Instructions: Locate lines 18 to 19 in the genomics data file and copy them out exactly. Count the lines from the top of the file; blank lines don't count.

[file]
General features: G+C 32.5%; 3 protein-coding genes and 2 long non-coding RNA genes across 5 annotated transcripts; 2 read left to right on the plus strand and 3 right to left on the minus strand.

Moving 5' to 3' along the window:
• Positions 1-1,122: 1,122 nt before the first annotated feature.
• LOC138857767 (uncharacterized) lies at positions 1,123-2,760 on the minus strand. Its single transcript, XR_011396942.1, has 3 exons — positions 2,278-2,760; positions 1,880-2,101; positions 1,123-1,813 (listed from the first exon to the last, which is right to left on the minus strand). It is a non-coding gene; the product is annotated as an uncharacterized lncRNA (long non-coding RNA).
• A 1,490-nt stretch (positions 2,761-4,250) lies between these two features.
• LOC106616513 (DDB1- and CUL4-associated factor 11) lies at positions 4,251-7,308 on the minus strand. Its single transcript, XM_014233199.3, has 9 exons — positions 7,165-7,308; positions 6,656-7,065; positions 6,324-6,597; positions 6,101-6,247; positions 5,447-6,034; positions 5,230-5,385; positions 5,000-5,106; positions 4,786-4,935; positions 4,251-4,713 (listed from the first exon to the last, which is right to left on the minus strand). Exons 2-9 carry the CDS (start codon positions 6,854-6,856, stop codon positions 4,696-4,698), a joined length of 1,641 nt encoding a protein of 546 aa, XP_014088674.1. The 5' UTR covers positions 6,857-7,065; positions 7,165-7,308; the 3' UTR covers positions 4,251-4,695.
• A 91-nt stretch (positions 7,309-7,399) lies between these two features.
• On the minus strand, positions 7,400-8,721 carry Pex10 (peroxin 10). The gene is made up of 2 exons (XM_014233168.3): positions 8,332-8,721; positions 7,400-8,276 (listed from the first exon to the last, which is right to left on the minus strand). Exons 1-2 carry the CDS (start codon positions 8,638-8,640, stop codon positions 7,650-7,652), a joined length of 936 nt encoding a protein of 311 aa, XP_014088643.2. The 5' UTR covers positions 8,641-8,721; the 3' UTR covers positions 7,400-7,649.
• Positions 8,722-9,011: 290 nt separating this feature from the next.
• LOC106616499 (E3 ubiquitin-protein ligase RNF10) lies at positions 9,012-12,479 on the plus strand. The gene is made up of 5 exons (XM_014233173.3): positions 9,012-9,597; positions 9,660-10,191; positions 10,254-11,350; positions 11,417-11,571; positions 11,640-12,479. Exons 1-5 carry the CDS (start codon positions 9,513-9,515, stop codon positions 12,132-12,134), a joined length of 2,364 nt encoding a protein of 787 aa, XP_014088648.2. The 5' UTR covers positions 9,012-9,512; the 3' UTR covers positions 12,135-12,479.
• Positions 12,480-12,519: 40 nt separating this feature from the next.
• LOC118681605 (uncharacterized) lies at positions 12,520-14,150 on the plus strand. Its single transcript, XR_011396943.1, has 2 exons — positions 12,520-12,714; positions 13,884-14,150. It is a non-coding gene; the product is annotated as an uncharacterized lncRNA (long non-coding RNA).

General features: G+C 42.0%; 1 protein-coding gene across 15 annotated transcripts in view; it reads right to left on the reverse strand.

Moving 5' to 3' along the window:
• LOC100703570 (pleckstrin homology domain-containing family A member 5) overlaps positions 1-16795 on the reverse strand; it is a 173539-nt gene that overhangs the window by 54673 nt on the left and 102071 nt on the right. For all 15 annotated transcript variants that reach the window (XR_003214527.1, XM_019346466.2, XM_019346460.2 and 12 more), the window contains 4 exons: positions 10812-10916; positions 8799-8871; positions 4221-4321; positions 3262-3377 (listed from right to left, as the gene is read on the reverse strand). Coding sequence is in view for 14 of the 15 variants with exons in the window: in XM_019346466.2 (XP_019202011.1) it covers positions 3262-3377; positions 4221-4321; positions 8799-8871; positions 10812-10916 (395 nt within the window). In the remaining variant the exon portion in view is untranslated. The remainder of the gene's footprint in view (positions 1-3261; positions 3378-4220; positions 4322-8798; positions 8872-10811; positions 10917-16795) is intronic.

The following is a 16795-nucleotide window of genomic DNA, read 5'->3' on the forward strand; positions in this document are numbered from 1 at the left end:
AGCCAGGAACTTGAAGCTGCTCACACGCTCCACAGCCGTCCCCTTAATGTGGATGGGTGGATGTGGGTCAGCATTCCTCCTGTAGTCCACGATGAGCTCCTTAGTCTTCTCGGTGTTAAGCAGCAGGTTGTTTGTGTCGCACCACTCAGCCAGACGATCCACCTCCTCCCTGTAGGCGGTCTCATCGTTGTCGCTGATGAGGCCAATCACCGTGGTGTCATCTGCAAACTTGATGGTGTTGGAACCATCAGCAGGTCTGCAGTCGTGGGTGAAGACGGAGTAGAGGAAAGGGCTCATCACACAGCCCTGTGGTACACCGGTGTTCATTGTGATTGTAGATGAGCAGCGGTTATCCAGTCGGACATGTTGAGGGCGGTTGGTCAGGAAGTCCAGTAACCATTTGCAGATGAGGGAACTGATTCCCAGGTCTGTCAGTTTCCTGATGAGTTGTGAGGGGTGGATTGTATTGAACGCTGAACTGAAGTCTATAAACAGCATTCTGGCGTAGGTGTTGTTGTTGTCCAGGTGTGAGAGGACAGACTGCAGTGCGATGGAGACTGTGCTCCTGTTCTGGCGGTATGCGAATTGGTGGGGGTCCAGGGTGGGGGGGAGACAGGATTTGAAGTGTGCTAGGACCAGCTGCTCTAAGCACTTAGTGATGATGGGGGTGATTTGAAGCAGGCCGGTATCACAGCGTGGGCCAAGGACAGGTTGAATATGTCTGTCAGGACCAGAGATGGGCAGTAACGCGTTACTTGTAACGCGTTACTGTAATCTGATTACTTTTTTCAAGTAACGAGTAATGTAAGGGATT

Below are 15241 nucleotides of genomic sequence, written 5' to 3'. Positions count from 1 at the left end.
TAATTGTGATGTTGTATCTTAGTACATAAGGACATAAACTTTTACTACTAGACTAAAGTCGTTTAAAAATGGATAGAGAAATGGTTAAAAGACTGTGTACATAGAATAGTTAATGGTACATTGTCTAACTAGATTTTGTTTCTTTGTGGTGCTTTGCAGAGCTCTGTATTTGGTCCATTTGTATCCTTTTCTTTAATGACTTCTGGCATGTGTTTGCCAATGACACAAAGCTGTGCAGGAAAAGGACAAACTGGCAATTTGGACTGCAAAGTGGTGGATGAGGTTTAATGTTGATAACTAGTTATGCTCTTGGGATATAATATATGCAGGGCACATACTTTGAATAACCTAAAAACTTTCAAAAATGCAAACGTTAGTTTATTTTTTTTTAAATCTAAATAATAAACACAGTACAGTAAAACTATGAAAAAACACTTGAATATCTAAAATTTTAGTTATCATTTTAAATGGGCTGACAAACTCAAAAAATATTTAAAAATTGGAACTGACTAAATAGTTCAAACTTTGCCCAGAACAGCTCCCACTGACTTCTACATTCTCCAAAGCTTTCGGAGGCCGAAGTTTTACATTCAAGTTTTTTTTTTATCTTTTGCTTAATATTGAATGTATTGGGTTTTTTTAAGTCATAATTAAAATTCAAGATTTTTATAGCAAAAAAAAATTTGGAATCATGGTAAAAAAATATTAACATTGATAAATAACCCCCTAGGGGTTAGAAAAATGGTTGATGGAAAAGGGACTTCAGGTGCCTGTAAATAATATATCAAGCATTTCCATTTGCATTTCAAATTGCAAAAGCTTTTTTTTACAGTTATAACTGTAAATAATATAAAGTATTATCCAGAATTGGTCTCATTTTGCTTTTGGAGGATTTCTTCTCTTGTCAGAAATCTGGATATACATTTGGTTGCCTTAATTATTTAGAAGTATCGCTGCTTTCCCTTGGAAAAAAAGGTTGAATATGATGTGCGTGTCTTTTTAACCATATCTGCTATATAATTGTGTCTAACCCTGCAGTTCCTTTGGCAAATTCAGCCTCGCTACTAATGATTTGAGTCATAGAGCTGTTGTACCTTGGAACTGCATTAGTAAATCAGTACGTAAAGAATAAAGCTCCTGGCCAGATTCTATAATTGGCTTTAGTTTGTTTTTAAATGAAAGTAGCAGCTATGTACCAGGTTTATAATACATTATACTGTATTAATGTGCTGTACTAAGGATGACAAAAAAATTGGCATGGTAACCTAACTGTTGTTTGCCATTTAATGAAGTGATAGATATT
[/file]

Below are 15241 nucleotides of genomic sequence, written 5' to 3'. Positions count from 1 at the left end.
TAATTGTGATGTTGTATCTTAGTACATAAGGACATAAACTTTTACTACTAGACTAAAGTCGTTTAAAAATGGATAGAGAAATGGTTAAAAGACTGTGTACATAGAATAGTTAATGGTACATTGTCTAACTAGATTTTGTTTCTTTGTGGTGCTTTGCAGAGCTCTGTATTTGGTCCATTTGTATCCTTTTCTTTAATGACTTCTGGCATGTGTTTGCCAATGACACAAAGCTGTGCAGGAAAAGGACAAACTGGCAATTTGGACTGCAAAGTGGTGGATGAGGTTTAATGTTGATAACTAGTTATGCTCTTGGGATATAATATATGCAGGGCACATACTTTGAATAACCTAAAAACTTTCAAAAATGCAAACGTTAGTTTATTTTTTTTTAAATCTAAATAATAAACACAGTACAGTAAAACTATGAAAAAACACTTGAATATCTAAAATTTTAGTTATCATTTTAAATGGGCTGACAAACTCAAAAAATATTTAAAAATTGGAACTGACTAAATAGTTCAAACTTTGCCCAGAACAGCTCCCACTGACTTCTACATTCTCCAAAGCTTTCGGAGGCCGAAGTTTTACATTCAAGTTTTTTTTTTATCTTTTGCTTAATATTGAATGTATTGGGTTTTTTTAAGTCATAATTAAAATTCAAGATTTTTATAGCAAAAAAAAATTTGGAATCATGGTAAAAAAATATTAACATTGATAAATAACCCCCTAGGGGTTAGAAAAATGGTTGATGGAAAAGGGACTTCAGGTGCCTGTAAATAATATATCAAGCATTTCCATTTGCATTTCAAATTGCAAAAGCTTTTTTTTACAGTTATAACTGTAAATAATATAAAGTATTATCCAGAATTGGTCTCATTTTGCTTTTGGAGGATTTCTTCTCTTGTCAGAAATCTGGATATACATTTGGTTGCCTTAATTATTTAGAAGTATCGCTGCTTTCCCTTGGAAAAAAAGGTTGAATATGATGTGCGTGTCTTTTTAACCATATCTGCTATATAATTGTGTCTAACCCTGCAGTTCCTTTGGCAAATTCAGCCTCGCTACTAATGATTTGAGTCATAGAGCTGTTGTACCTTGGAACTGCATTAGTAAATCAGTACGTAAAGAATAAAGCTCCTGGCCAGATTCTATAATTGGCTTTAGTTTGTTTTTAAATGAAAGTAGCAGCTATGTACCAGGTTTATAATACATTATACTGTATTAATGTGCTGTACTAAGGATGACAAAAAAATTGGCATGGTAACCTAACTGTTGTTTGCCATTTAATGAAGTGATAGATATT